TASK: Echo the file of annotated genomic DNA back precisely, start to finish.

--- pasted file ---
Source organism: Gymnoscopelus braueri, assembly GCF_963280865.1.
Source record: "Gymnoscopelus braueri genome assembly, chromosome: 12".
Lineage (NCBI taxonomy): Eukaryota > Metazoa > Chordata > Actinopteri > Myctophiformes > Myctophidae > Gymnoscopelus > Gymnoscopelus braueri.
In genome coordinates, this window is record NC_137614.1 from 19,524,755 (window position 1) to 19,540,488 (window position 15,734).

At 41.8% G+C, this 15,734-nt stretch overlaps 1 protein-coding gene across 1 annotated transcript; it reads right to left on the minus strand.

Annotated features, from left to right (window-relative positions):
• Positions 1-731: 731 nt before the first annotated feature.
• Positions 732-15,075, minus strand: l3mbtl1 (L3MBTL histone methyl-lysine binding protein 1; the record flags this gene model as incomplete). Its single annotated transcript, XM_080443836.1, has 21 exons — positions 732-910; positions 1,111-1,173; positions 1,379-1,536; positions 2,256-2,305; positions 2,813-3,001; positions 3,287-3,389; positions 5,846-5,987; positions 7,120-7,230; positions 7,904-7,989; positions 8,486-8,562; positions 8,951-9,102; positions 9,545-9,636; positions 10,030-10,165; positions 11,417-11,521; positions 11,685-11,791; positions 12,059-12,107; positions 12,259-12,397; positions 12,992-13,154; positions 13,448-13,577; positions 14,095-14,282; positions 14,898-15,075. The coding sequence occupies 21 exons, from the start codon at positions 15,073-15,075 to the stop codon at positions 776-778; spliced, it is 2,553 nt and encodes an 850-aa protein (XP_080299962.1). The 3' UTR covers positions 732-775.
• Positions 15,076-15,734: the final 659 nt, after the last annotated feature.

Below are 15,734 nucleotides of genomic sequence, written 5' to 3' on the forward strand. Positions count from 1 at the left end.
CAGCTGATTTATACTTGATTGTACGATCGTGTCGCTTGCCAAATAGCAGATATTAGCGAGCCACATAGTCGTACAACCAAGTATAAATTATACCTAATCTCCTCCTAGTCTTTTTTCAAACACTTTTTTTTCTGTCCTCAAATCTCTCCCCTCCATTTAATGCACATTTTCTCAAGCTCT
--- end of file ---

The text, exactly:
Source organism: Gymnoscopelus braueri, assembly GCF_963280865.1.
Source record: "Gymnoscopelus braueri genome assembly, chromosome: 12".
Lineage (NCBI taxonomy): Eukaryota > Metazoa > Chordata > Actinopteri > Myctophiformes > Myctophidae > Gymnoscopelus > Gymnoscopelus braueri.
In genome coordinates, this window is record NC_137614.1 from 19,524,755 (window position 1) to 19,540,488 (window position 15,734).

At 41.8% G+C, this 15,734-nt stretch overlaps 1 protein-coding gene across 1 annotated transcript; it reads right to left on the minus strand.

Annotated features, from left to right (window-relative positions):
• Positions 1-731: 731 nt before the first annotated feature.
• Positions 732-15,075, minus strand: l3mbtl1 (L3MBTL histone methyl-lysine binding protein 1; the record flags this gene model as incomplete). Its single annotated transcript, XM_080443836.1, has 21 exons — positions 732-910; positions 1,111-1,173; positions 1,379-1,536; positions 2,256-2,305; positions 2,813-3,001; positions 3,287-3,389; positions 5,846-5,987; positions 7,120-7,230; positions 7,904-7,989; positions 8,486-8,562; positions 8,951-9,102; positions 9,545-9,636; positions 10,030-10,165; positions 11,417-11,521; positions 11,685-11,791; positions 12,059-12,107; positions 12,259-12,397; positions 12,992-13,154; positions 13,448-13,577; positions 14,095-14,282; positions 14,898-15,075. The coding sequence occupies 21 exons, from the start codon at positions 15,073-15,075 to the stop codon at positions 776-778; spliced, it is 2,553 nt and encodes an 850-aa protein (XP_080299962.1). The 3' UTR covers positions 732-775.
• Positions 15,076-15,734: the final 659 nt, after the last annotated feature.

Below are 15,734 nucleotides of genomic sequence, written 5' to 3' on the forward strand. Positions count from 1 at the left end.
CAGCTGATTTATACTTGATTGTACGATCGTGTCGCTTGCCAAATAGCAGATATTAGCGAGCCACATAGTCGTACAACCAAGTATAAATTATACCTAATCTCCTCCTAGTCTTTTTTCAAACACTTTTTTTTCTGTCCTCAAATCTCTCCCCTCCATTTAATGCACATTTTCTCAAGCTCT